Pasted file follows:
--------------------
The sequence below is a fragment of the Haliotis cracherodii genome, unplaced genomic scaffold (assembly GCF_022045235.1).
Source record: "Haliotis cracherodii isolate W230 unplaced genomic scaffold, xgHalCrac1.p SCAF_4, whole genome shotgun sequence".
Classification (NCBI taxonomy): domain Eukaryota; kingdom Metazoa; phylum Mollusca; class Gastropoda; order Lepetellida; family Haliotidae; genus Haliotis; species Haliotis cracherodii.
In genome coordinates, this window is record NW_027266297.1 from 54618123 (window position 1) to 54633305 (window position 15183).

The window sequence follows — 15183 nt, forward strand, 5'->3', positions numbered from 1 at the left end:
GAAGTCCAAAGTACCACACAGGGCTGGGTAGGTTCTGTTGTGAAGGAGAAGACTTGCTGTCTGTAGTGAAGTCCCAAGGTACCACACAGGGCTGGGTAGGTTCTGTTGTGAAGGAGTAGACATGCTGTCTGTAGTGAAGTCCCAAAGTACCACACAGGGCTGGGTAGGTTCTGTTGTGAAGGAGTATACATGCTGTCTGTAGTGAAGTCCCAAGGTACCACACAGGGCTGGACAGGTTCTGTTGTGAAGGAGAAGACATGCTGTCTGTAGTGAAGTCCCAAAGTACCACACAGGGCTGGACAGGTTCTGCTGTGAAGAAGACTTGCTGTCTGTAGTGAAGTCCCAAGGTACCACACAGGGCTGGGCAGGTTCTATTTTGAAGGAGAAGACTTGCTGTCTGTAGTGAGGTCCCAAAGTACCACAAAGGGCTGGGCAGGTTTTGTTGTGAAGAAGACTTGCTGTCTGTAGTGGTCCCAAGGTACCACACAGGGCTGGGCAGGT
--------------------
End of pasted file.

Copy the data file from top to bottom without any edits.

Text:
The sequence below is a fragment of the Haliotis cracherodii genome, unplaced genomic scaffold (assembly GCF_022045235.1).
Source record: "Haliotis cracherodii isolate W230 unplaced genomic scaffold, xgHalCrac1.p SCAF_4, whole genome shotgun sequence".
Classification (NCBI taxonomy): domain Eukaryota; kingdom Metazoa; phylum Mollusca; class Gastropoda; order Lepetellida; family Haliotidae; genus Haliotis; species Haliotis cracherodii.
In genome coordinates, this window is record NW_027266297.1 from 54618123 (window position 1) to 54633305 (window position 15183).

The window sequence follows — 15183 nt, forward strand, 5'->3', positions numbered from 1 at the left end:
GAAGTCCAAAGTACCACACAGGGCTGGGTAGGTTCTGTTGTGAAGGAGAAGACTTGCTGTCTGTAGTGAAGTCCCAAGGTACCACACAGGGCTGGGTAGGTTCTGTTGTGAAGGAGTAGACATGCTGTCTGTAGTGAAGTCCCAAAGTACCACACAGGGCTGGGTAGGTTCTGTTGTGAAGGAGTATACATGCTGTCTGTAGTGAAGTCCCAAGGTACCACACAGGGCTGGACAGGTTCTGTTGTGAAGGAGAAGACATGCTGTCTGTAGTGAAGTCCCAAAGTACCACACAGGGCTGGACAGGTTCTGCTGTGAAGAAGACTTGCTGTCTGTAGTGAAGTCCCAAGGTACCACACAGGGCTGGGCAGGTTCTATTTTGAAGGAGAAGACTTGCTGTCTGTAGTGAGGTCCCAAAGTACCACAAAGGGCTGGGCAGGTTTTGTTGTGAAGAAGACTTGCTGTCTGTAGTGGTCCCAAGGTACCACACAGGGCTGGGCAGGT